Ten Active Listening Skills

The Center for Rural Studies provides a great list of ten active listening skills. We’re repurposing that list here to

  • Make you more successful.
  • Make your products better.
  • Make your customers happier.
  1. Acknowledging. You send cues to the speaker that acknowledge that you are hearing them. You have to demonstrate that you understand the ideas. Make eye contact and dilate your pupils, raise your eyebrows, nod your head. This is more than just acknowledging that you here the words (and be aware of different cues in different cultures). You have to acknowledge the ideas to be effective. When you don’t understand something, you can make the “I don’t get it” face.
  2. Restating. The best way to overcome missed signals in the non-verbal attends that represent acknowledgement is by restating what you just heard. The key to restatement is not reiteration, but paraphrasing. You demonstrate that you’ve absorbed a concept by rewording it. If you missed a key concept, your reworded restatement should make it obvious to the speaker that you missed the idea. In an ideal world, she will be practicing active listening skills too – and will restate your restatement, providing another means for you to grasp the idea.
  3. Reflecting. Imitation is the most sincere form of flattery. Subliminal imitation is sort of what reflecting does. You pick up on the body language and emotions of the speaker, and reflect them back at her. Several “how to get ahead” management books will tell you to emulate your boss. This is because we are all pre-wired for a little bit of xenophobia. We tend to like people who are “like us.” More importantly – by demonstrating that you are developing the same reactions as the speaker, you are affirming that you have reached the same understanding.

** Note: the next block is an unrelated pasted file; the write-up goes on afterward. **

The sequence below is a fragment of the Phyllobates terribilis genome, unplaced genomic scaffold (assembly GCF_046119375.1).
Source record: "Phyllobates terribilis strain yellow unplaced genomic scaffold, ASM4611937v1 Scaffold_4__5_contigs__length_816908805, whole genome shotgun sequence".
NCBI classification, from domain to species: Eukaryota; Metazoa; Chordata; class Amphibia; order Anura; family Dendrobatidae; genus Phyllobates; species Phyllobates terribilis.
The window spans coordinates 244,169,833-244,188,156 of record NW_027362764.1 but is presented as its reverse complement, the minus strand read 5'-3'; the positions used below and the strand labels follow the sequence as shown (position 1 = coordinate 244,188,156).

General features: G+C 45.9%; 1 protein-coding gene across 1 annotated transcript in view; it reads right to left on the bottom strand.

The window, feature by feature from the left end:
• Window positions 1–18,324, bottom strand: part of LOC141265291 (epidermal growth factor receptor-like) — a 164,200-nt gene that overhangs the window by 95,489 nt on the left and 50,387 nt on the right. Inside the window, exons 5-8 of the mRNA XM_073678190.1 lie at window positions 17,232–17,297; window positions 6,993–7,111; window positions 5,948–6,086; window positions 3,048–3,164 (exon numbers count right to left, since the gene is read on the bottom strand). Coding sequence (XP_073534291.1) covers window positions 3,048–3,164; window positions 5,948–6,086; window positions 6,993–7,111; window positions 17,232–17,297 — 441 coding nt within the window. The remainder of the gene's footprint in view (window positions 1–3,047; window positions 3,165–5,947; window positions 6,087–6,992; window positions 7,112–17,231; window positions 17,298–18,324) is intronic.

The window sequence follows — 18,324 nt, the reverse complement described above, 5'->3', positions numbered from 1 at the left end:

4. Interpreting. Ah, the psychiatrist’s trick. “I see from your uncontrollable twitch that this has upset you. Tell me why…” This is generally focused on being empathetic, and encouraging people to talk more. However, this is also where you can ask for clarifications, to make sure you understand what your speaker means. “Are you saying you need ‘drag and drop’ because you need an easy to use interface, or because people will be using a tablet pc with no keyboard?
  5. Summarizing. When you ask a good open ended question, you will get a relatively long response. When applying active listening skills to requirements gathering, you often want to let your speaker go off-topic a little bit, as it helps identify other requirements. Make notes of those other topics for followup, then summarize the parts of the answer that addressed your initial question. You’re reinforcing for the speaker that you understood why they said what they said, and that you didn’t muddy the waters with the other information they gave you.